Docetaxel and mitoxantrone before radical prostatectomy in men with high-risk prostate cancer: 10-year follow-up and immune correlates.

Publication Type:

Journal Article

Source:

Anti-cancer drugs, Volume 28, Issue 1, p.120-126 (2017)

Abstract:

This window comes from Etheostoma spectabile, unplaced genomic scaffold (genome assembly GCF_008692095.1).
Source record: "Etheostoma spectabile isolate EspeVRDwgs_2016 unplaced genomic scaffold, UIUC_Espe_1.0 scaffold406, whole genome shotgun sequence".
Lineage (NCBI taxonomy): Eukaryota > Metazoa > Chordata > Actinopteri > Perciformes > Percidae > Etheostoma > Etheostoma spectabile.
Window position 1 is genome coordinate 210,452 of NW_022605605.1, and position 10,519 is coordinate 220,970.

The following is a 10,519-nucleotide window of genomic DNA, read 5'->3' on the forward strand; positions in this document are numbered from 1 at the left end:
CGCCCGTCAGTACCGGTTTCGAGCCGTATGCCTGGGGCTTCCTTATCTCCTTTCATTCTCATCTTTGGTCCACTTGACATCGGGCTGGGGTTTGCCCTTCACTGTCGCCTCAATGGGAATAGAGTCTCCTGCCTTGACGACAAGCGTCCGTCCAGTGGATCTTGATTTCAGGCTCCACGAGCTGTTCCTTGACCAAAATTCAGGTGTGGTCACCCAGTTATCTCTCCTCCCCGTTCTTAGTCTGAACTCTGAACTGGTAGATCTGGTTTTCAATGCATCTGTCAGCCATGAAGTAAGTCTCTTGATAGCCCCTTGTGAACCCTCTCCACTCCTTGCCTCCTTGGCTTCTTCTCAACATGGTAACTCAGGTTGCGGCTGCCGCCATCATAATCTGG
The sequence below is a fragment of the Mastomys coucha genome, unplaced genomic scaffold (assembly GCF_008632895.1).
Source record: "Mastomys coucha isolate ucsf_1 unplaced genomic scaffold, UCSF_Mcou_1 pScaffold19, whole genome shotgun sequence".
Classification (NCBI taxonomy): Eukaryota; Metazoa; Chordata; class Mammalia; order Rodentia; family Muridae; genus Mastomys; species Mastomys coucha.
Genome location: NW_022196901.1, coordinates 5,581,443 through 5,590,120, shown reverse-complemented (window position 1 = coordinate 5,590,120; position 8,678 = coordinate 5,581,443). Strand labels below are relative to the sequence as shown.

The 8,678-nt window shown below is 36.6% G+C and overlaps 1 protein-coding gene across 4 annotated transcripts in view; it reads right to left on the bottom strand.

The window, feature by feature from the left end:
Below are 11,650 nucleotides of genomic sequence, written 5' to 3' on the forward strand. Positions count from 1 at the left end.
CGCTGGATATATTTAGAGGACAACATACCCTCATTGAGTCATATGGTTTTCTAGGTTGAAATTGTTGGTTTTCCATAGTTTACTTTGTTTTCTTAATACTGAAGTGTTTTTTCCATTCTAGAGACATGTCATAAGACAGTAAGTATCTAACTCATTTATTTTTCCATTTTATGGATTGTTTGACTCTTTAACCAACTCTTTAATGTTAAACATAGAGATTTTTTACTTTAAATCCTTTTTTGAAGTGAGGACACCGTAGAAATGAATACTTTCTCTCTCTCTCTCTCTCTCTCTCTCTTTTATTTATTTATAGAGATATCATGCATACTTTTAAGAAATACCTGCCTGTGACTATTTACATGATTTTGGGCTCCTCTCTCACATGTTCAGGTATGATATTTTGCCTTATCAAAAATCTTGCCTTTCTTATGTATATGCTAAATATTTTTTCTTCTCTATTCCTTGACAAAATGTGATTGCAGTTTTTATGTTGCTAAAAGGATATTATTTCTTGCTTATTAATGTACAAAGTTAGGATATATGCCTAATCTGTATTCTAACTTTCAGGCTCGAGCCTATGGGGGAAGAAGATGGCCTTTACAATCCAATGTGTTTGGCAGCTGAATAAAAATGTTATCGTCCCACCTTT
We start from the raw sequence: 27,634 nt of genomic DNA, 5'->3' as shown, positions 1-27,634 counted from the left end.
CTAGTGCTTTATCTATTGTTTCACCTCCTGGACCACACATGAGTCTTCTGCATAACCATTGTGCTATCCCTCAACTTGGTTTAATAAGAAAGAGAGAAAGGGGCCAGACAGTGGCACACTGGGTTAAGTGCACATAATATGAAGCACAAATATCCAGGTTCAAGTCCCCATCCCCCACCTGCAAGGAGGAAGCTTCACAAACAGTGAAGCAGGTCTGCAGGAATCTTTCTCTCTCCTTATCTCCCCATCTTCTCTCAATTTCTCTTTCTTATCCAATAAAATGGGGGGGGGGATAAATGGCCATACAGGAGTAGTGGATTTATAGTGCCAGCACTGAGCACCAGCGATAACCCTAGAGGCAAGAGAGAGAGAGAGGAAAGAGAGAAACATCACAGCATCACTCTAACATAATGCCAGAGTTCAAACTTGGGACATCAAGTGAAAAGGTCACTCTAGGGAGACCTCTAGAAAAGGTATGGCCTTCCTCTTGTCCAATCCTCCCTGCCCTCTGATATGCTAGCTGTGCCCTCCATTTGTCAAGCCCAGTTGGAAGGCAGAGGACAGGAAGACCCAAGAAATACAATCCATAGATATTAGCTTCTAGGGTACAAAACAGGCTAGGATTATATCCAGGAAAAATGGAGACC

The aims of this study were to report the clinical outcomes in a cohort of men with high-risk prostate cancer treated with neoadjuvant docetaxel and mitoxantrone 10 years after treatment, identify pretreatment clinical parameters that may be predictors of recurrence, and describe tumor-infiltrating leukocytes present in radical prostatectomy specimens. We conducted a phase I/II study of neoadjuvant docetaxel and mitoxantrone before radical prostatectomy in high-risk localized prostate cancer to determine the feasibility of this combination and predictors of prostate cancer recurrence after cytotoxic chemotherapy. After 10 years of follow-up, 34 (63%) of 54 participants experience a recurrence. In univariate analysis, prostate-specific antigen (PSA) density (P=0.01), pathological stage (P=0.03), lymph node status (P<0.0001), seminal vesicle invasion (P=0.003), and tissue vascular endothelial growth factor (VEGF) expression (P=0.016) were significantly associated with recurrence. In multivariate analysis, only lymph node status, PSA density, and VEGF expression were significant predictors of disease recurrence. We used a tissue microarray for the first 50 participants to characterize the tumor-infiltrating lymphocytes and evaluate them for association with recurrence. We measured CD3, CD4, CD8, FoxP3, CD20, CD15, CD68, and CD163 by immunohistochemistry in both tumor and normal prostate specimens, but did not find an association between immunophenotype and recurrence. There was a significantly different density of CD68 and CD163 cells between normal and tumor tissue. Lymph node status, PSA density, and tissue VEGF expression predict recurrence after chemotherapy for high-risk prostate cancer. Additional studies are needed to determine the potential benefit of chemotherapy in the neoadjuvant setting.